Our analysts found that while average costs generally declined as size increased, most of these economies of scale were already realized once the institution reached a size of $100 to $300 million or so, depending on its lending specialty. This finding is consistent with the experience of FDIC bank supervisors in the field, who have found that community banks can be viable at virtually any size so long as they build stable business relationships and stick to their local markets and areas of lending expertise.
None of this is meant to deny that fact that the industry has experienced enormous consolidation over the past 25 years, and that consolidation will likely continue in the future. But it is also important to look at the forces that drove this historic consolidation, and ask how important they might be going forward. Around half of the institutions that left the industry during the study period did so via voluntary mergers. The other half were almost entirely made up of failures and intra-company consolidations within existing holding companies.
To the extent that most of the failures took place during the two major banking crises of the past 27 years, it is clear that safe and sound banking will be essential to limiting the future pace of industry consolidation. In addition, it seems clear that the wave of voluntary combinations that drove consolidation over the past 25 years was related in significant measure to the relaxation of restrictions on intrastate branching and interstate banking that took place before 1995. Before that time, unit banking laws in some states and restrictions on the ability to branch across state lines resulted in an artificially high number of bank charters, which were in many cases essentially run as branches within the holding company structure.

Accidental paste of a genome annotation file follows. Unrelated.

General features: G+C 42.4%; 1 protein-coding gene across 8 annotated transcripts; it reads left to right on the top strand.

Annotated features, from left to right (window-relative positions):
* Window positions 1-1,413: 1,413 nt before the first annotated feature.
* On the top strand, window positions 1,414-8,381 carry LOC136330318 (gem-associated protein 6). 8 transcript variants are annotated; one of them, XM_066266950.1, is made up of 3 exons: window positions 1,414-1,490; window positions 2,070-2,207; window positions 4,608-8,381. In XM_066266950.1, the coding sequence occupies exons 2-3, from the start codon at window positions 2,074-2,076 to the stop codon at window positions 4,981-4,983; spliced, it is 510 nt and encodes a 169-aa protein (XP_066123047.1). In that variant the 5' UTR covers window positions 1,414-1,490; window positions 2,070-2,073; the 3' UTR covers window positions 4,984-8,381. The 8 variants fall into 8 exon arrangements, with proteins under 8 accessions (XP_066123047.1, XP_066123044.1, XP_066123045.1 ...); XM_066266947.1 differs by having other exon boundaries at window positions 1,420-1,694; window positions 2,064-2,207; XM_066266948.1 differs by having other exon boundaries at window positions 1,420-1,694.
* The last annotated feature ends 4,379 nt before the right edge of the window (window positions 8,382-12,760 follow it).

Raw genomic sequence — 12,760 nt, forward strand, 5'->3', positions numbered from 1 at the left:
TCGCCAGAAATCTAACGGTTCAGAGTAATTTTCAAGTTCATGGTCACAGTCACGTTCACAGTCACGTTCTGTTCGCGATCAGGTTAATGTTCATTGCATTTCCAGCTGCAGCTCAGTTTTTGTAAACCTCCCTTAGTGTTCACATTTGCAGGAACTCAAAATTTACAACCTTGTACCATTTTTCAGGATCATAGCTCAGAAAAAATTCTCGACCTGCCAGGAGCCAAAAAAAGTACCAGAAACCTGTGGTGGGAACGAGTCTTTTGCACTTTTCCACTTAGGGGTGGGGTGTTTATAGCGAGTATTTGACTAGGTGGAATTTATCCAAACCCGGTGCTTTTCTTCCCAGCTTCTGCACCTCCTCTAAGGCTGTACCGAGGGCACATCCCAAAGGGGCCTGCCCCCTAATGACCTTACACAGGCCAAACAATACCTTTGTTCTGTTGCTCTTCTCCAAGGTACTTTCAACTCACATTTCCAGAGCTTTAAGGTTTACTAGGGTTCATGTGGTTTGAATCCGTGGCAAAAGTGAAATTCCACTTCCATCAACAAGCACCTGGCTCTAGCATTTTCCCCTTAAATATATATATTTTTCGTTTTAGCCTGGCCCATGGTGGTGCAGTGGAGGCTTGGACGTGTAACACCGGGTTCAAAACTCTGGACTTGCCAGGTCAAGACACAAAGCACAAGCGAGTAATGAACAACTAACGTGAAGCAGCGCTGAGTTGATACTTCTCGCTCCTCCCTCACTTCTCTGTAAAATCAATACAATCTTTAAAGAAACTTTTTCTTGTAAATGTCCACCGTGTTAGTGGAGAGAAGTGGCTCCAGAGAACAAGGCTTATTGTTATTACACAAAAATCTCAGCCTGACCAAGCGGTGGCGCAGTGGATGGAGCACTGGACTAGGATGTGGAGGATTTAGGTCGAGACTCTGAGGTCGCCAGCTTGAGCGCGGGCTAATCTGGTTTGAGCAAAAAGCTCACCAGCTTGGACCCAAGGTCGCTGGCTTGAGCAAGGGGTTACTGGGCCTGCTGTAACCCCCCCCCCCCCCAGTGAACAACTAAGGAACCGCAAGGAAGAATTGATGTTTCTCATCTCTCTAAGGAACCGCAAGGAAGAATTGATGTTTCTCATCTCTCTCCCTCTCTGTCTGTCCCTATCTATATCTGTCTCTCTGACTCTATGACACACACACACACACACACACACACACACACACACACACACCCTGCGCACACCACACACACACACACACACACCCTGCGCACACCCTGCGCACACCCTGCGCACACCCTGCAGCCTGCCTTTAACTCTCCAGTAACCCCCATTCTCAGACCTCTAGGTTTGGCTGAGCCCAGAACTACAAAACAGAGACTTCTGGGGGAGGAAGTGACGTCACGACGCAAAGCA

With the elimination of branching restrictions in the 1980s and early 1990s, and with the Riegle-Neal Interstate Banking and Branching Efficiency Act of 1994, consolidation of banking charters was sure to take place.
And it did. Between 1984 and 2011, the total number of federally-insured bank and thrift charters declined by 59 percent. But the thing to keep in mind is that the one-time statutory changes that spurred a significant portion of that consolidation are now well behind us. Most of the consolidation that will result from those changes has already taken place.
It seems to me that if we could manage to run our financial system over the next 20 years so that we have fewer crises and fewer failures, the pace of consolidation over the coming decade or two may not be nearly as fast as we’ve seen over the past 20 years, particularly in the community bank model. And we think that the basic business model that community banks adhere to remains not only viable but also quite critical to the functioning of the banking system in the United States.